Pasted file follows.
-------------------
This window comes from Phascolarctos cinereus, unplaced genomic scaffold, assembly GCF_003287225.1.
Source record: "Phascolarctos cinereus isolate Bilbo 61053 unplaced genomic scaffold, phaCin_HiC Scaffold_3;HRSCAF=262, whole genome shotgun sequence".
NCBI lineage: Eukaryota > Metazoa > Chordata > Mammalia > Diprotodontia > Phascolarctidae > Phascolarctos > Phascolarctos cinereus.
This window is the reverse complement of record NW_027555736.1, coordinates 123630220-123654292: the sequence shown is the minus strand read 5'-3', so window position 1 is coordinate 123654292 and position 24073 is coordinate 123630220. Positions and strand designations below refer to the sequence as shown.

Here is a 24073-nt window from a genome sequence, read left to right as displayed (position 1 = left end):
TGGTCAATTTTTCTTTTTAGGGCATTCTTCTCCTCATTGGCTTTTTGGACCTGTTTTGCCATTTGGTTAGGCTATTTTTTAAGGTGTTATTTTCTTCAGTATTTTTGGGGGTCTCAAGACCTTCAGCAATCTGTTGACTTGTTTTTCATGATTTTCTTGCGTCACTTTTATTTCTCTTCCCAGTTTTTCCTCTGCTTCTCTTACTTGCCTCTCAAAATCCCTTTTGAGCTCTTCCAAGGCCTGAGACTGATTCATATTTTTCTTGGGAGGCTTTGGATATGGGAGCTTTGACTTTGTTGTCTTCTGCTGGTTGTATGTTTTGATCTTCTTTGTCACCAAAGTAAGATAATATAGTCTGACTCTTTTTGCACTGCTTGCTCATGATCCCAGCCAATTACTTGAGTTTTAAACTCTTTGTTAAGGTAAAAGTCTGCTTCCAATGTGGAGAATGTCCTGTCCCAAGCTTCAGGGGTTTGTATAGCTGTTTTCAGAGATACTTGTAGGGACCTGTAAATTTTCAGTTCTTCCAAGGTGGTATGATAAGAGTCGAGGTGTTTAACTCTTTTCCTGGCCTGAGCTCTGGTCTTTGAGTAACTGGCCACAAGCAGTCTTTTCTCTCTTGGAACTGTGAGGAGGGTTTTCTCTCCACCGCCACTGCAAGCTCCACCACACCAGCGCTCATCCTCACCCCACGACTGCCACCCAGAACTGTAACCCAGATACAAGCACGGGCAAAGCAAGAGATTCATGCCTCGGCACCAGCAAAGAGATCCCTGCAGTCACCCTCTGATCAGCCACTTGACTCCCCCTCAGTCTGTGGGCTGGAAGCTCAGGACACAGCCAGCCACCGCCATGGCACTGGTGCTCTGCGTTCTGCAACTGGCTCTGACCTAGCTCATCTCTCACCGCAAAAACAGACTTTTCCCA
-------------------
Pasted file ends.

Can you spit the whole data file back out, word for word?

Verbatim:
This window comes from Phascolarctos cinereus, unplaced genomic scaffold, assembly GCF_003287225.1.
Source record: "Phascolarctos cinereus isolate Bilbo 61053 unplaced genomic scaffold, phaCin_HiC Scaffold_3;HRSCAF=262, whole genome shotgun sequence".
NCBI lineage: Eukaryota > Metazoa > Chordata > Mammalia > Diprotodontia > Phascolarctidae > Phascolarctos > Phascolarctos cinereus.
This window is the reverse complement of record NW_027555736.1, coordinates 123630220-123654292: the sequence shown is the minus strand read 5'-3', so window position 1 is coordinate 123654292 and position 24073 is coordinate 123630220. Positions and strand designations below refer to the sequence as shown.

Here is a 24073-nt window from a genome sequence, read left to right as displayed (position 1 = left end):
TGGTCAATTTTTCTTTTTAGGGCATTCTTCTCCTCATTGGCTTTTTGGACCTGTTTTGCCATTTGGTTAGGCTATTTTTTAAGGTGTTATTTTCTTCAGTATTTTTGGGGGTCTCAAGACCTTCAGCAATCTGTTGACTTGTTTTTCATGATTTTCTTGCGTCACTTTTATTTCTCTTCCCAGTTTTTCCTCTGCTTCTCTTACTTGCCTCTCAAAATCCCTTTTGAGCTCTTCCAAGGCCTGAGACTGATTCATATTTTTCTTGGGAGGCTTTGGATATGGGAGCTTTGACTTTGTTGTCTTCTGCTGGTTGTATGTTTTGATCTTCTTTGTCACCAAAGTAAGATAATATAGTCTGACTCTTTTTGCACTGCTTGCTCATGATCCCAGCCAATTACTTGAGTTTTAAACTCTTTGTTAAGGTAAAAGTCTGCTTCCAATGTGGAGAATGTCCTGTCCCAAGCTTCAGGGGTTTGTATAGCTGTTTTCAGAGATACTTGTAGGGACCTGTAAATTTTCAGTTCTTCCAAGGTGGTATGATAAGAGTCGAGGTGTTTAACTCTTTTCCTGGCCTGAGCTCTGGTCTTTGAGTAACTGGCCACAAGCAGTCTTTTCTCTCTTGGAACTGTGAGGAGGGTTTTCTCTCCACCGCCACTGCAAGCTCCACCACACCAGCGCTCATCCTCACCCCACGACTGCCACCCAGAACTGTAACCCAGATACAAGCACGGGCAAAGCAAGAGATTCATGCCTCGGCACCAGCAAAGAGATCCCTGCAGTCACCCTCTGATCAGCCACTTGACTCCCCCTCAGTCTGTGGGCTGGAAGCTCAGGACACAGCCAGCCACCGCCATGGCACTGGTGCTCTGCGTTCTGCAACTGGCTCTGACCTAGCTCATCTCTCACCGCAAAAACAGACTTTTCCCA